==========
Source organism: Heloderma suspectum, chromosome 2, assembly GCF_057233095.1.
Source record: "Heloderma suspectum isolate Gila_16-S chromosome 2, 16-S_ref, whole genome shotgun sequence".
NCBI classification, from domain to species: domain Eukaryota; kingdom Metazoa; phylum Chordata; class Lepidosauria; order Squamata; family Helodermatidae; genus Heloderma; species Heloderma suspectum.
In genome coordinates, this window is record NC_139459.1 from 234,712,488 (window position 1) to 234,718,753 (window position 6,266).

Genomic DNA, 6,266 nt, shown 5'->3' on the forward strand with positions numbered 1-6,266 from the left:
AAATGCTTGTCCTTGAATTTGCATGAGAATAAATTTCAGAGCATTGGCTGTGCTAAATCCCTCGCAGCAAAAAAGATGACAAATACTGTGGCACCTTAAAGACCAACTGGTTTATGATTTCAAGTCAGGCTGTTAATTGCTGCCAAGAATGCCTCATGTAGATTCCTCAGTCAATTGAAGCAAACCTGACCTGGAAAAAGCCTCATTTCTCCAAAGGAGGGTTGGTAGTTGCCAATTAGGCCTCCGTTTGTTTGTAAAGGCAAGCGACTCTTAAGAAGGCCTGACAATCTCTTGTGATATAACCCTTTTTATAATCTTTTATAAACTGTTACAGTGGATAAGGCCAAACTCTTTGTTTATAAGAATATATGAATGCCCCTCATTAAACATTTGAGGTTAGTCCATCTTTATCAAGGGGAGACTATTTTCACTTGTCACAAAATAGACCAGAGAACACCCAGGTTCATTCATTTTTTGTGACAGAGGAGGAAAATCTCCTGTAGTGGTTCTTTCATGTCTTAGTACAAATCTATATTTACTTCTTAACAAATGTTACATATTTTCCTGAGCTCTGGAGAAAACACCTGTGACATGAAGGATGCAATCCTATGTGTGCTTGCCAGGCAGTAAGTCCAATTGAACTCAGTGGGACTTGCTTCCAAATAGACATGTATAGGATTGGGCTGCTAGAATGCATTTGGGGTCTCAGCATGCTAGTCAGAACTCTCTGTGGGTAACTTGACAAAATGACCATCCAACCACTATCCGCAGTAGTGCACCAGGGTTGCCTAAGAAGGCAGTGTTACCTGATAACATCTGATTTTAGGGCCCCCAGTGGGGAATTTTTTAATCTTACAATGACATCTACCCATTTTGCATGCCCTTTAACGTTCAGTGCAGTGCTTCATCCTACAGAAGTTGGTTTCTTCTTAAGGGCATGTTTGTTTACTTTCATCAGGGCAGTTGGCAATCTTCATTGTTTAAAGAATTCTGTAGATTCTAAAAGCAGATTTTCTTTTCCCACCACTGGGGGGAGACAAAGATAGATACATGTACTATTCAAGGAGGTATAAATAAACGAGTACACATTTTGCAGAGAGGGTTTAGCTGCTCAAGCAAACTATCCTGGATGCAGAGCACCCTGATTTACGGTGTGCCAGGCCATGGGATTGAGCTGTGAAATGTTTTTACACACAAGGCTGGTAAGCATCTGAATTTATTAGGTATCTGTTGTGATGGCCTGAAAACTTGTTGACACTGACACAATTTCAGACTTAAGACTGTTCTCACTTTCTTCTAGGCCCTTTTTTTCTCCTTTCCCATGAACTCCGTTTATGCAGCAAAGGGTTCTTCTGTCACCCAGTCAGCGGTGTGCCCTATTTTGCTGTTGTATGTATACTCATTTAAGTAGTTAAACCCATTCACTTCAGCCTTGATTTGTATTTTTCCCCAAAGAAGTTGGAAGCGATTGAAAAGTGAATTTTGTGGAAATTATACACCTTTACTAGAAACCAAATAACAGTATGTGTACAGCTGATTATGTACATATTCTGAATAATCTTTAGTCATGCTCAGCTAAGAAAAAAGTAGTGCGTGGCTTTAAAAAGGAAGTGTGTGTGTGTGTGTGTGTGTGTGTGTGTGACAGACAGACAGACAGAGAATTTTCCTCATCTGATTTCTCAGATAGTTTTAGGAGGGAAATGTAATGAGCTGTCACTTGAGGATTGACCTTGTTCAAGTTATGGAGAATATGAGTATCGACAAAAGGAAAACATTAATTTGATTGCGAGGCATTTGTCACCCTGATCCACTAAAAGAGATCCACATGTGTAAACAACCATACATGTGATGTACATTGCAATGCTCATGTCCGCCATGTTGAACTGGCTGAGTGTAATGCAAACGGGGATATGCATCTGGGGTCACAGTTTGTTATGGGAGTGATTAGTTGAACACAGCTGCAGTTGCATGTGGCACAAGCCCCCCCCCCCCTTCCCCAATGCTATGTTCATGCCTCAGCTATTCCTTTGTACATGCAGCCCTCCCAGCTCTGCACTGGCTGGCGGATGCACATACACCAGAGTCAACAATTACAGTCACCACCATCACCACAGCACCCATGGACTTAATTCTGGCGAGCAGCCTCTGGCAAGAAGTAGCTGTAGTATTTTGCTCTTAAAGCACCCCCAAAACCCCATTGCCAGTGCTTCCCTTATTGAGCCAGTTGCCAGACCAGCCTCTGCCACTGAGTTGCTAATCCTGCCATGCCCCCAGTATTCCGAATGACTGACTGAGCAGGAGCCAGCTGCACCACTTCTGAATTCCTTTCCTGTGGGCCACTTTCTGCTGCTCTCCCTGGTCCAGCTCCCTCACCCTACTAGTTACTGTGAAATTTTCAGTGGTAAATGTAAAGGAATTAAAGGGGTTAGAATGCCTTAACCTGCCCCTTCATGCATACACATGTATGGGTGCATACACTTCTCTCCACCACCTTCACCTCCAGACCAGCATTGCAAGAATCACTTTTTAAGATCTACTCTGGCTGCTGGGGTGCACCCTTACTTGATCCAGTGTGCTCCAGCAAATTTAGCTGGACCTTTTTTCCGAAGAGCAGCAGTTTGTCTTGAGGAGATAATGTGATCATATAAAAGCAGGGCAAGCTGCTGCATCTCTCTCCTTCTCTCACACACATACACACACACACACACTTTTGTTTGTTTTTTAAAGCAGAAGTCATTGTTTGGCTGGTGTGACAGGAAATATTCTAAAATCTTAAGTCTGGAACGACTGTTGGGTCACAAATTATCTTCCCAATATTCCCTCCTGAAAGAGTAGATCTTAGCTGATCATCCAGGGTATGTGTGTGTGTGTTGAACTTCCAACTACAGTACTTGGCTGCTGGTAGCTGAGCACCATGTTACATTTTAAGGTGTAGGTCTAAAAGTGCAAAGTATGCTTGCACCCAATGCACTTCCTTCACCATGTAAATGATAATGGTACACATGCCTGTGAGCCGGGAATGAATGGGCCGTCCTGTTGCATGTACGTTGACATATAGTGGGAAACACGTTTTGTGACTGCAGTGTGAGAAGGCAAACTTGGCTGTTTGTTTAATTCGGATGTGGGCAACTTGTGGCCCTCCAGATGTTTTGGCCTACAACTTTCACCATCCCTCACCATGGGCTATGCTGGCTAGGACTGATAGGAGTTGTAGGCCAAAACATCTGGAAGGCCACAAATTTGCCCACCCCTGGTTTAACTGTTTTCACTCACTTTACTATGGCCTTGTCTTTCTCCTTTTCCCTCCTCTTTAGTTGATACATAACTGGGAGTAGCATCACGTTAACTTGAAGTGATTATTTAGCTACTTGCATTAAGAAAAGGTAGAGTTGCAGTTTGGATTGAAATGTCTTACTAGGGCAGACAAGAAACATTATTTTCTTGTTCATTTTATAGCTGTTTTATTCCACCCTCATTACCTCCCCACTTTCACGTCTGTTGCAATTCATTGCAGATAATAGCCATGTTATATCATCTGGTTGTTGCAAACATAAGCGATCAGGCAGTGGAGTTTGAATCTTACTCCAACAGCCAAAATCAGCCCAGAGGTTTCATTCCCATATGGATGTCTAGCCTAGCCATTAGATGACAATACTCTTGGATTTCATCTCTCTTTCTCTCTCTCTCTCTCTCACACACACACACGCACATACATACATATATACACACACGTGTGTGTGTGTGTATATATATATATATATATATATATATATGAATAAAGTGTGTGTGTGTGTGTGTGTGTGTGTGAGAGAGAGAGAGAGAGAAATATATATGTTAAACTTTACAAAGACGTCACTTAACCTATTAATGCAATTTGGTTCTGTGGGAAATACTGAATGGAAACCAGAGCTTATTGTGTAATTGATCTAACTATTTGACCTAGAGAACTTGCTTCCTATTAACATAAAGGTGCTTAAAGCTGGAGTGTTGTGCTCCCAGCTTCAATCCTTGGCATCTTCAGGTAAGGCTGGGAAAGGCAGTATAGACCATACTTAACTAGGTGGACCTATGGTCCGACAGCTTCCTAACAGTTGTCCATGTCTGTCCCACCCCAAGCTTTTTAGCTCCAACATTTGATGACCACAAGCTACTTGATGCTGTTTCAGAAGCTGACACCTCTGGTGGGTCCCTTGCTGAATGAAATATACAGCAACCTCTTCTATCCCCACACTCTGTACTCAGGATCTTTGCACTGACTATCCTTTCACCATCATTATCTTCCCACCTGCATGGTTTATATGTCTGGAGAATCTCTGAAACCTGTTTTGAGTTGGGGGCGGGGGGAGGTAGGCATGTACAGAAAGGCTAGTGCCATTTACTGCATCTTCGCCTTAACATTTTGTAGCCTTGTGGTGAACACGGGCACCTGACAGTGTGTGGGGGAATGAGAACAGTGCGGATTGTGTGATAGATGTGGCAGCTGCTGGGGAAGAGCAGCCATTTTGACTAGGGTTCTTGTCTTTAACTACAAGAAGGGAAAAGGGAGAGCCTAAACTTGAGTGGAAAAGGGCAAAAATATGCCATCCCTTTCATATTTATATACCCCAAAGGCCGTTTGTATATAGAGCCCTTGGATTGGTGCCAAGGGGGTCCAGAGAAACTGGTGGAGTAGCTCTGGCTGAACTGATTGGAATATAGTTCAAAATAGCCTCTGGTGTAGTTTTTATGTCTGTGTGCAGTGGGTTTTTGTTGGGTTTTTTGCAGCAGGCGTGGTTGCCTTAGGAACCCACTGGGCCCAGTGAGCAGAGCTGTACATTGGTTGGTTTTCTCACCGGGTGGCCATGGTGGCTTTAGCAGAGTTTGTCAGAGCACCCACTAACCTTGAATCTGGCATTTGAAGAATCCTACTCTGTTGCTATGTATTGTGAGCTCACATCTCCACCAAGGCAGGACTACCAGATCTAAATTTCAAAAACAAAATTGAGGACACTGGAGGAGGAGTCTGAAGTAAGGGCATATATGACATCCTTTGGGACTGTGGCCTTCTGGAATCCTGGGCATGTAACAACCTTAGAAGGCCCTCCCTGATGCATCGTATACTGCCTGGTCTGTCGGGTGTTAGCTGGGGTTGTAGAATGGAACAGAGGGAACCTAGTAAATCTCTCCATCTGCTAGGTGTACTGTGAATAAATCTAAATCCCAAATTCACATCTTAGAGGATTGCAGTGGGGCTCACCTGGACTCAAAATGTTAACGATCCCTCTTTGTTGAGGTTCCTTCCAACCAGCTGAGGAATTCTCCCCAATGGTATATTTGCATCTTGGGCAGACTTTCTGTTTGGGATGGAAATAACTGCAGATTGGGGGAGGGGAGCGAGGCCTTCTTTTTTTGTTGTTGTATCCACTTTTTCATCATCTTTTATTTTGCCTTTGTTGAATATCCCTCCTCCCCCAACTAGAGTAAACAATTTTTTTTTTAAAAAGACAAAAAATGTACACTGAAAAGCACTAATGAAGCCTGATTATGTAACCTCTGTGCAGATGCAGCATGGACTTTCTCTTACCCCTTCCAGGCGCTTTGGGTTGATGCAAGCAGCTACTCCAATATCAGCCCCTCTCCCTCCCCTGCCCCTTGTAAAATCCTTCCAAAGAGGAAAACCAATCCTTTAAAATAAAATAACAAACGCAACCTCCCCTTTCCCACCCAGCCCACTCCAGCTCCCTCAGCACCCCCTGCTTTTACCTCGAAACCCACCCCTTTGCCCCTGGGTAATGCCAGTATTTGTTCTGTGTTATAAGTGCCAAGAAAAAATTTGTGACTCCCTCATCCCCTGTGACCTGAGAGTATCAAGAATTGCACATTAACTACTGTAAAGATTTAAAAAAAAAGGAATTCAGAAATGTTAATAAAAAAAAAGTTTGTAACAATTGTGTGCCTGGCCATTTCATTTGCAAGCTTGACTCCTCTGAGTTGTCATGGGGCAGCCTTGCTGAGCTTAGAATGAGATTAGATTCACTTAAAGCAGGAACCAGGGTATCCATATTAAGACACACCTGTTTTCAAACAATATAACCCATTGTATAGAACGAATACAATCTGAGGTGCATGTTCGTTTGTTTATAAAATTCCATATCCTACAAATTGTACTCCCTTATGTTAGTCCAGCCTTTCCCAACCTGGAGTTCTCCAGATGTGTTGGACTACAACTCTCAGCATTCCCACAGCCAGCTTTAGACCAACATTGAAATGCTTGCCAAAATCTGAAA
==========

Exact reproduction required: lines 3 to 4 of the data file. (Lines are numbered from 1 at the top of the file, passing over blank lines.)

NCBI classification, from domain to species: domain Eukaryota; kingdom Metazoa; phylum Chordata; class Lepidosauria; order Squamata; family Helodermatidae; genus Heloderma; species Heloderma suspectum.
In genome coordinates, this window is record NC_139459.1 from 234,712,488 (window position 1) to 234,718,753 (window position 6,266).